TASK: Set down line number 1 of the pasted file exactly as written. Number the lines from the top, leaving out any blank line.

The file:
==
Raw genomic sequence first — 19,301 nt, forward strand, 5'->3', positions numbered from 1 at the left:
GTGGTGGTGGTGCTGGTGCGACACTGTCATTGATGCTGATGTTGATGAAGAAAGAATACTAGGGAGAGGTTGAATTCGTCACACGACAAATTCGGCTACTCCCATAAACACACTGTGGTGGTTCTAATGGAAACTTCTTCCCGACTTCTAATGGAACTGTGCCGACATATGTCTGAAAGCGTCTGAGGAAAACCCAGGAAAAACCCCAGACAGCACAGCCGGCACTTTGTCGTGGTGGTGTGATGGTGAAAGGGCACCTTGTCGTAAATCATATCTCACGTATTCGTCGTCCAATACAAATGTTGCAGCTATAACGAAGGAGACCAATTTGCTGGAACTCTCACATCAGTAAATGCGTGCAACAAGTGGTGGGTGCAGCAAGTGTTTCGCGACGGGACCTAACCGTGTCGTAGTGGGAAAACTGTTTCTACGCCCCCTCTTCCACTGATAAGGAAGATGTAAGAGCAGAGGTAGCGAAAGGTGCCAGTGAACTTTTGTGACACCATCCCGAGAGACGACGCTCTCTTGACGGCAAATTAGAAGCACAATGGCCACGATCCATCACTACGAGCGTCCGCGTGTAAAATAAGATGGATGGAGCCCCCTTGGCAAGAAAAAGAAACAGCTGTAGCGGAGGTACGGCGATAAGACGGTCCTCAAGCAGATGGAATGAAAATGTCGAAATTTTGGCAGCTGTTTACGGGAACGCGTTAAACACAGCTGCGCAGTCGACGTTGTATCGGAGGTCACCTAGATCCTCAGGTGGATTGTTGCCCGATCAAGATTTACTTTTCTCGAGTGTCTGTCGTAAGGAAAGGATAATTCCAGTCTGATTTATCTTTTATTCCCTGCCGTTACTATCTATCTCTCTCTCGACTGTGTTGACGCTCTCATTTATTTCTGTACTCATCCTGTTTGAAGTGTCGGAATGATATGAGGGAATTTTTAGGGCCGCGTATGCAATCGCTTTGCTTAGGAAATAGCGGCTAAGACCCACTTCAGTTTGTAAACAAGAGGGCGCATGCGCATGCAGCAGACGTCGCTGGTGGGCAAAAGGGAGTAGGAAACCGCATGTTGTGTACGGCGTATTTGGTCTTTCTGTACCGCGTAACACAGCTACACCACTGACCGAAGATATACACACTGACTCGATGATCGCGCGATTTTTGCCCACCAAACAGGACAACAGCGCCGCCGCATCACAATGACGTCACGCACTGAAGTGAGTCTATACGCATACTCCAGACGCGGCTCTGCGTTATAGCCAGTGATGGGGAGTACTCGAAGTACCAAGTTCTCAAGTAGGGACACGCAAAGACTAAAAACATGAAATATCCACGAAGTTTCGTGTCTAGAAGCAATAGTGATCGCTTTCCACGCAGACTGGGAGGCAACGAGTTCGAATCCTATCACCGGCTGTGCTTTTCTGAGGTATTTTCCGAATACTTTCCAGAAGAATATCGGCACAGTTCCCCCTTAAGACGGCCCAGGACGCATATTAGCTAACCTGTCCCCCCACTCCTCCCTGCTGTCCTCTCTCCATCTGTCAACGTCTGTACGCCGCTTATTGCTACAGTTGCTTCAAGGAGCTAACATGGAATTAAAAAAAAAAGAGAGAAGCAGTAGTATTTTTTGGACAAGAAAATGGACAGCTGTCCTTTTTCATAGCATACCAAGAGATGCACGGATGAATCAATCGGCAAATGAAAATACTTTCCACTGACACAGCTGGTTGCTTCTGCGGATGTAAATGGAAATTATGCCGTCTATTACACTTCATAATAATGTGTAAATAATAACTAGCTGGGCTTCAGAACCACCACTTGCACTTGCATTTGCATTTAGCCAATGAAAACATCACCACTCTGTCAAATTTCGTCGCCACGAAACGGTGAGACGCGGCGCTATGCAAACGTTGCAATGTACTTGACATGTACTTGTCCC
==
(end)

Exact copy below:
Raw genomic sequence first — 19,301 nt, forward strand, 5'->3', positions numbered from 1 at the left: